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Sunday, February 5, 2012

Starting Seeds

We've been experimenting around with sowing seeds this winter, so I thought I'd share how that's been going.

Our first attempt was to plant seeds in rock wool, with the idea that we'd transplant the happy little baby plants into hydroton-filled net pots after they sprouted. That worked OK for a few seeds (peas, for instance), but for the most part we were left with itchy fingers and tiny plants that were too small to work with but too large to thrive in the original rock wool cubes we'd allocated.

For my next attempt, I encased each seed in a spit wad of tissue paper before planting it directly in a net pot filled with hydroton. I thought the tissue would keep the seeds moist and keep tiny seeds from falling through the balls of hydroton. I was hoping the tissue would be sufficiently flimsy to get out of the way of the plant when it started to grow.

My daughter, for her part, wanted to use peat pots, which she planted liberally with seeds. She poured lots of very warm water over the plants.

My daughter's seeds sprouted first - making a little carpet of green in her container. That was all well and good until it came time to transplant the little plants. It was nasty hard, and lots of individual plants were damaged in the process.

My seeds eventually sprouted, except for some old spinach seeds that likely were no longer viable. The spit wad idea worked great, and since the plants were already growing in hydroton, there was no need to handle the plants. All I had to do was plop my net pots into my floating raft out in the greenhouse.

Unfortunately, a fair number of the plants we set out in the greenhouse have "failed to thrive." All of the ones that haven't thrived are plants from seeds we initially grew in either rock wool or peat, the ones that had to be transplanted into hydroton. So taking all the good ideas and getting rid of the rest, here's my plan for planting seedlings as I wait for winter to end.

  • Encase the seeds I'm about to plant in a bit of tissue. I used a single ply of facial tissue, torn in 1/2" strips, then cut about 1/2-1" long. I put the seed in the center and fold the tissue over it. Then I moisten the folded square of tissue (licking works for me) and roll it into a ball or wad.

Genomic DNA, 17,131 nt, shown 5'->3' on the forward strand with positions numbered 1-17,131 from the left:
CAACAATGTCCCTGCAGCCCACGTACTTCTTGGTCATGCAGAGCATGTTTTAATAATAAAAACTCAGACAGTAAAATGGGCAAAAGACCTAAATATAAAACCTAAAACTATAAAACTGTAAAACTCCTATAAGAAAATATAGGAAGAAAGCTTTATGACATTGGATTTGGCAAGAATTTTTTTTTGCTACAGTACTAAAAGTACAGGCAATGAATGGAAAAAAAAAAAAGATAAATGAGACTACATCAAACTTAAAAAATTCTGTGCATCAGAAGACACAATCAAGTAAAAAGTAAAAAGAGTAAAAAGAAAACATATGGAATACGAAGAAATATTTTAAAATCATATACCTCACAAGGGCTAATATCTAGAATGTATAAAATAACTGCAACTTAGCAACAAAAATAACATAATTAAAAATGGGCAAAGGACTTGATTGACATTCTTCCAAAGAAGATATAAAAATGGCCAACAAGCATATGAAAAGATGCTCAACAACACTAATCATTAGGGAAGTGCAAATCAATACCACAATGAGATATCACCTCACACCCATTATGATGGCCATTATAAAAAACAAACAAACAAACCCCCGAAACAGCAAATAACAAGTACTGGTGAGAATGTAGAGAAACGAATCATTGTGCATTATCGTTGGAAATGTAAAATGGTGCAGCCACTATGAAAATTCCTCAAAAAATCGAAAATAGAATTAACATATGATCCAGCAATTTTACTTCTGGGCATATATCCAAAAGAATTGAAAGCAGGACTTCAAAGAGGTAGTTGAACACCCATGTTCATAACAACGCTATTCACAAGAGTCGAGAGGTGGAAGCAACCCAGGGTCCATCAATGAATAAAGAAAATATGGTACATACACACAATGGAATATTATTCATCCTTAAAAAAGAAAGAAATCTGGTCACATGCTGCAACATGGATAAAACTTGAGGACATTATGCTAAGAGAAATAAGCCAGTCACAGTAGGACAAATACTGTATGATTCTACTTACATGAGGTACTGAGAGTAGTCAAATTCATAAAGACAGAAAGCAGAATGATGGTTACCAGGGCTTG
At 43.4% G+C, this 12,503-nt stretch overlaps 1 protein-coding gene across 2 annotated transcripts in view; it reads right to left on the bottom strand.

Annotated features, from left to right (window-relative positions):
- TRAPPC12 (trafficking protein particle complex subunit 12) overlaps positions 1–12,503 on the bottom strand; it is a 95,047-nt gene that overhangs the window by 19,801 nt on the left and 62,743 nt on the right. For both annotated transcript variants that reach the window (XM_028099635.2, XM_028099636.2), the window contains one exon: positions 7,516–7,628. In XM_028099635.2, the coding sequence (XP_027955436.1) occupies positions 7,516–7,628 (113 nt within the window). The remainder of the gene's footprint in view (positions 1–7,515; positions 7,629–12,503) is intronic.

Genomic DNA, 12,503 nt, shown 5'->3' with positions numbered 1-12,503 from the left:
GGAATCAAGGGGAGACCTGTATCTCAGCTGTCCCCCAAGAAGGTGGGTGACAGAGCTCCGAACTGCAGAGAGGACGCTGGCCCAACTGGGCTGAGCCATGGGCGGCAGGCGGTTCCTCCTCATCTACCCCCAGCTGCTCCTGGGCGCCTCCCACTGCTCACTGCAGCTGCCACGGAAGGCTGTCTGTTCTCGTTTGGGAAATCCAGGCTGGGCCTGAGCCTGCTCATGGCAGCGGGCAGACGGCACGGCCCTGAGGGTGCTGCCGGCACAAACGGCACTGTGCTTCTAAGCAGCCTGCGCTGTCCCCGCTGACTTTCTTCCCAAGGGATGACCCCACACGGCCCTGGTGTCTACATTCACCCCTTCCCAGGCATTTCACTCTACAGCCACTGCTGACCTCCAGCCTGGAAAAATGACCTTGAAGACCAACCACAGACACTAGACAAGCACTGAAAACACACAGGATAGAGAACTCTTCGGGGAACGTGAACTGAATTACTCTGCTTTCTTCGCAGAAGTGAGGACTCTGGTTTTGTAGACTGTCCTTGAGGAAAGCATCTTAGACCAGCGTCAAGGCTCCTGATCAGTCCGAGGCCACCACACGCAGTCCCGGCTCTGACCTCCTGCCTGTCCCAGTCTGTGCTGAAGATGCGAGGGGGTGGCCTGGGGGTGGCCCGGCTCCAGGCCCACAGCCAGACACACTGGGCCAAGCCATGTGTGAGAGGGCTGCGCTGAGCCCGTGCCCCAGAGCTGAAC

• I fill a net pot 3/4 full of hydroton and place two of the seed spit wads on top.
  • Next I toss a few more balls of hydroton on top to cover the seeds and fill the netpot.
  • I arrange the filled net pots into a plastic container (to which I have a lid).
  • I fill the plastic container with nicely warm water so it almost reaches the top of the net pots.
  • Last thing for today, put on a lid and stick the plastic container somewhere dark and warm. I've found I can put it on top of some electrical appliance, where the waste heat keeps things warmer than average.

  • Tomorrow I will drain off most of the water and wait. If I'm right, I should see little sprouts as soon as my daughter got sprouts. If so, I can move these plants to the floating raft in my greenhouse as early as next week.


  1. I'm curious how well this has worked, and if you have made any modifications. I too have experimented with many ideas, and agree that planting directly in the net pot is best.

    Jon Parr recently passed a nice trick on to me. He mists the plants and surrounding area lightly with hydrogen peroxide to kill spores while handling, and to help prevent any spores from going airborne. This helps prevent pythium.

  2. My daughter's traditional seed sowing techniques worked well, and since she sowed large numbers of seeds in each pot, her seedlings ended up providing the bulk of the plants for last year.

    I love the idea of misting the plants with hydrogen peroxide!

  3. This past February I ended up just direct-seeding my garden. I broadcast the seeds, and many of them came up just fine. Because the plants were in full sun, they've grown compactly. Given the ease with which one can re-arrange plants in an aquaponic garden, I now find myself with more plants than I can use in my garden. Luckily, between me and my rabbit, I don't think it'll be a problem consuming the excess...

    For those reaching this post from a search engine, let me mention that I ended up getting tapped to write The Complete Idiot's Guide to Aquaponic Gardening for Penguin Book Group. The book is now available for purchase at It includes lots of DIY plans as well as everything I wished I could have found in a book back when I was starting out (which wasn't very long ago...). So far the reviews are good!

  4. Start your seeds in paperntowels, when u have taproots about an ninch long then put then into hydroton, tap root down, the root will prevent the seed from falling, eliminating the need for "spit wads"